IF IF there is interest, my suggestion is for someone to build one prototype. Then, with success, IF there is continued interest, that a limited number of ‘beta’ versions be built, with the possibility of forming a company to produce kits.

My son is ‘untouched’ by any technical education, but is able to set-up, and manage a web site. He has further skills in marketing. He is willing to do this early ‘heavy-lifting. As the project takes shape, Zoom meetings will keep everyone informed, plus an agreed on engineering system -- probably EAA Solidworks. Try for an annual meeting at Oshkosh. Please note my use of ACAD. I have not yet become proficient at the preferable system.





Enjoy /s/ Bob Belter [email protected]
 

Attachments

Vigilant1

Well-Known Member
Lifetime Supporter
Joined
Jan 24, 2011
Messages
6,961
Location
US
A triple engine layout as you've given has some advantages over a twin (obviously, one engine out = just 33% reduction in total thrust rather than 50%). But, it introduces the significant possibility of asymmetric thrust when an engine fails. This requires pilot action (application of proper rudder and aileron and especially not allowing the airspeed to degrade below Vmc). In addition, the application of rudder needed to keep the plane flying straight produces drag, so you'll have somewhat more than a 33% reduction in net thrust (after drag). Blane.c has been a big proponent of 3 engine designs, his posts on the TriMower maybe of interest.

Maybe one or more people will decide to dedicate the many years and dollars needed to bring such a design to reality. That's where the hard work lies. Design-by-committee (to say nothing of more advanced development through prototyping) hasn't produced significant results here on HBA or in the homebuilt aircraft world in general. Ideas are plentiful, but details and hardware are, well, hard.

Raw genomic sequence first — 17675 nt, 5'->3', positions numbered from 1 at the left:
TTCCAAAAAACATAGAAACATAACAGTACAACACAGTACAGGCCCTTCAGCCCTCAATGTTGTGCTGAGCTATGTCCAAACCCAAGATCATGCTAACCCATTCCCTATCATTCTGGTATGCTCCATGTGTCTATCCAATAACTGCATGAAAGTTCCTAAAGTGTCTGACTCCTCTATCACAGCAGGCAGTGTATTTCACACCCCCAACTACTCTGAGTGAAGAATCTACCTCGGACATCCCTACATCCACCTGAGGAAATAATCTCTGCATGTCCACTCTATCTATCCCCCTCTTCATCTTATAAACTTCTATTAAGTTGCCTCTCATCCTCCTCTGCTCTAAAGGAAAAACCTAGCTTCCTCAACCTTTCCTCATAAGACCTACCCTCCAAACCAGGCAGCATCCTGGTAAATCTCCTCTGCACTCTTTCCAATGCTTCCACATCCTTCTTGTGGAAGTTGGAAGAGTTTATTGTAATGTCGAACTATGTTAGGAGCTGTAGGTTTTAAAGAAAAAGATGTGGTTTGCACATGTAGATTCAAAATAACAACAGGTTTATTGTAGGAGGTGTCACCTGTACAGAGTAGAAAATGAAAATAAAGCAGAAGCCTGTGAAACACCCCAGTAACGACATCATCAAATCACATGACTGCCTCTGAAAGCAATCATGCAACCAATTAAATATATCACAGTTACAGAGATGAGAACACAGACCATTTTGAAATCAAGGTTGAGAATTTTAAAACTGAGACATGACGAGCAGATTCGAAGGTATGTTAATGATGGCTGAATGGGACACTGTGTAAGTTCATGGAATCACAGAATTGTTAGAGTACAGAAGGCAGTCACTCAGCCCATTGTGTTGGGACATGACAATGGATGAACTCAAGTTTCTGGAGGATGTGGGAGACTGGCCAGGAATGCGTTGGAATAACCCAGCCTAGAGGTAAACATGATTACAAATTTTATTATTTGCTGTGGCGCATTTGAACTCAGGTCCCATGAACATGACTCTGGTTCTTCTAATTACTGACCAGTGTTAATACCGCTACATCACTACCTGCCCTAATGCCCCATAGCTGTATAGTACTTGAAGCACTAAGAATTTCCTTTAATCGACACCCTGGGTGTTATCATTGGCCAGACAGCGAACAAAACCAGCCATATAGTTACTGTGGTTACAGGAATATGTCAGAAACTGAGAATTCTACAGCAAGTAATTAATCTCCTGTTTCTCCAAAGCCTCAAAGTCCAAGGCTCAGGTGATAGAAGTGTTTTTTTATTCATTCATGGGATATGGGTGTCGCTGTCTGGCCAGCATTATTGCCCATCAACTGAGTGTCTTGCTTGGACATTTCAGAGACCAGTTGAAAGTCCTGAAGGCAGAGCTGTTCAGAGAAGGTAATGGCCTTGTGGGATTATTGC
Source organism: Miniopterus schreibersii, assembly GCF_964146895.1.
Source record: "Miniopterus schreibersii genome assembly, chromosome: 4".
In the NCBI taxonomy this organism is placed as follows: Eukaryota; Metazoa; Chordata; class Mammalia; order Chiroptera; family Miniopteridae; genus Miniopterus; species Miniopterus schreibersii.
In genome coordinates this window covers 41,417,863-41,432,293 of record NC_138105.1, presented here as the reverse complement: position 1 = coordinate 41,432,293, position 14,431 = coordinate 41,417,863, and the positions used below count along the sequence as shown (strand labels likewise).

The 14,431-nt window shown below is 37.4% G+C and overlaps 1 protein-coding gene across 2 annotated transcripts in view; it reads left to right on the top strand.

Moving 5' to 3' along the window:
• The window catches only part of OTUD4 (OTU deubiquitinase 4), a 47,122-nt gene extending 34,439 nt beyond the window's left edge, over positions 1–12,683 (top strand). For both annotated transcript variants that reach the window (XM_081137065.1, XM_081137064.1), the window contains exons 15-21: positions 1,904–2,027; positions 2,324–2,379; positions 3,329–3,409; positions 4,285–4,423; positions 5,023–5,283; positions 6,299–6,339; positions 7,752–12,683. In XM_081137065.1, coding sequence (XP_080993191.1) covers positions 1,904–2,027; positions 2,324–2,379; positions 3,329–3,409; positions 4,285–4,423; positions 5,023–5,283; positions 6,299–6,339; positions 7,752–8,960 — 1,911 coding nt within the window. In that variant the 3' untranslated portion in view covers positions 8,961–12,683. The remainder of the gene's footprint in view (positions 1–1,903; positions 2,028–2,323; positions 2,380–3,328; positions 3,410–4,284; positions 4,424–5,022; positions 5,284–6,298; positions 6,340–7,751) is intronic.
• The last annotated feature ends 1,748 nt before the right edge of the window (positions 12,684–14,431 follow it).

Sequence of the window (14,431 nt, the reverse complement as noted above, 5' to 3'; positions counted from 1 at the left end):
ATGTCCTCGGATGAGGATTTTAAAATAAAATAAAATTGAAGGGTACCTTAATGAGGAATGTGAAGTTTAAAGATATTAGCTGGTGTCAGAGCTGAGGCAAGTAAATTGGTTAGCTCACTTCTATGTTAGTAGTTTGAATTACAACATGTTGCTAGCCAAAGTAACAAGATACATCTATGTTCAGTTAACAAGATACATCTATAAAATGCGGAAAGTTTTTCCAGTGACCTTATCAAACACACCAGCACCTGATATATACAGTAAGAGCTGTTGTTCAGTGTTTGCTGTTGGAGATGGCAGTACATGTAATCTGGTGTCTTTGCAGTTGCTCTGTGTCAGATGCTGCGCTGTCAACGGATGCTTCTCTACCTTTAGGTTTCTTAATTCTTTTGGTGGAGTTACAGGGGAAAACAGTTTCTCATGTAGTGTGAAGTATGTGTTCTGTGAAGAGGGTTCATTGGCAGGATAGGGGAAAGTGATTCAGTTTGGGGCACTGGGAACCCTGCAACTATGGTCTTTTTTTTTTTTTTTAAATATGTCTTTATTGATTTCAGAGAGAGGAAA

Last edited:

Pops

Well-Known Member
HBA Supporter
Log Member
Joined
Jan 1, 2013
Messages
9,892
Location
USA.
I'm still, still , still waiting for Someone to build the BeetleMaster.
rhbelter-- you must be the oldest person on this site. Makes me feel good (young) at 81 knowing I'm far from being the oldest.
 
Last edited:

Riggerrob

Well-Known Member
Joined
Sep 9, 2014
Messages
2,243
Location
Canada
For a truly silly push-me-pull-you configuration, look at the "Fighter design by Leslie Peel (1944)." over on www.secretprojects.com.
This novel suggestion has two propellers face-to-face in the middle of the airframe. The forward prop is a pusher, while th eaft prop is tractor. they sit in two separate nacelles on the center-line. The two nacelles are connected by diamond-shaped wings. Peel's unbuilt proposal looks like it has load paths too long between the propellers. I worry about the props vibrating relative to each other. I suggested installing a bearing that connects the two prop hubs to minimize relative motion. We wonder how long that bearing would last with two heavy engines trying to vibrate laterally and vertically relative to each other?????????
The same thread includes the purely fictional Bristol Burglar. Burglar looks more practical because it has shorter load paths between the props. Loads are carried outboard by tandem wing only as far as just beyond prop tips where those lateral loads transfer to twin tail booms.
Bottom proposals are configured like canard or tandem wings with props dead center.
Suggestions?
 

delta

Well-Known Member
Joined
May 26, 2011
Messages
2,563
Location
Brookside Utah
This is a better link...

 
Top